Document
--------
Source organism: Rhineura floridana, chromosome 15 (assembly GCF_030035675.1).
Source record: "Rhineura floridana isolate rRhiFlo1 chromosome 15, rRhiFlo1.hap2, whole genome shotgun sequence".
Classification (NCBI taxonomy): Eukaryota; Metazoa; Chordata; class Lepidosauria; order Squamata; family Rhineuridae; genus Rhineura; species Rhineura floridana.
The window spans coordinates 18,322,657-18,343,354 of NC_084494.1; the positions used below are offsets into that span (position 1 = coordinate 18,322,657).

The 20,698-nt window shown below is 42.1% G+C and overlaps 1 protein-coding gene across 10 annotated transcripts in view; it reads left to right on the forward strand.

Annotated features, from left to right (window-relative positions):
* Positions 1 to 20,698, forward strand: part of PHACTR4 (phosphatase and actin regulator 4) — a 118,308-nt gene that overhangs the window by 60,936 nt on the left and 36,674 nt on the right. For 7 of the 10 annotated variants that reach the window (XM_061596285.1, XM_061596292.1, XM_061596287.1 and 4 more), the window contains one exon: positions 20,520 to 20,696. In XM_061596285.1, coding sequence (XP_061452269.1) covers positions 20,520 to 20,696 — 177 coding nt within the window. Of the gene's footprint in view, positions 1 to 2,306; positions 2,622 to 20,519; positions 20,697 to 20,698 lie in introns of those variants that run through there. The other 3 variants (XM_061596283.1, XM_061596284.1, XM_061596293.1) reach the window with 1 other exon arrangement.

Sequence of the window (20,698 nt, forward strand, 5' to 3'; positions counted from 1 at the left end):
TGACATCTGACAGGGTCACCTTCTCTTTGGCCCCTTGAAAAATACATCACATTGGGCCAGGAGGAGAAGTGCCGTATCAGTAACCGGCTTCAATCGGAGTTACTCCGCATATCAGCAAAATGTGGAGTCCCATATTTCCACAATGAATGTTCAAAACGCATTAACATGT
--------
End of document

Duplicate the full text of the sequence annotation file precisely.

Source organism: Rhineura floridana, chromosome 15 (assembly GCF_030035675.1).
Source record: "Rhineura floridana isolate rRhiFlo1 chromosome 15, rRhiFlo1.hap2, whole genome shotgun sequence".
Classification (NCBI taxonomy): Eukaryota; Metazoa; Chordata; class Lepidosauria; order Squamata; family Rhineuridae; genus Rhineura; species Rhineura floridana.
The window spans coordinates 18,322,657-18,343,354 of NC_084494.1; the positions used below are offsets into that span (position 1 = coordinate 18,322,657).

The 20,698-nt window shown below is 42.1% G+C and overlaps 1 protein-coding gene across 10 annotated transcripts in view; it reads left to right on the forward strand.

Annotated features, from left to right (window-relative positions):
* Positions 1 to 20,698, forward strand: part of PHACTR4 (phosphatase and actin regulator 4) — a 118,308-nt gene that overhangs the window by 60,936 nt on the left and 36,674 nt on the right. For 7 of the 10 annotated variants that reach the window (XM_061596285.1, XM_061596292.1, XM_061596287.1 and 4 more), the window contains one exon: positions 20,520 to 20,696. In XM_061596285.1, coding sequence (XP_061452269.1) covers positions 20,520 to 20,696 — 177 coding nt within the window. Of the gene's footprint in view, positions 1 to 2,306; positions 2,622 to 20,519; positions 20,697 to 20,698 lie in introns of those variants that run through there. The other 3 variants (XM_061596283.1, XM_061596284.1, XM_061596293.1) reach the window with 1 other exon arrangement.

Sequence of the window (20,698 nt, forward strand, 5' to 3'; positions counted from 1 at the left end):
TGACATCTGACAGGGTCACCTTCTCTTTGGCCCCTTGAAAAATACATCACATTGGGCCAGGAGGAGAAGTGCCGTATCAGTAACCGGCTTCAATCGGAGTTACTCCGCATATCAGCAAAATGTGGAGTCCCATATTTCCACAATGAATGTTCAAAACGCATTAACATGT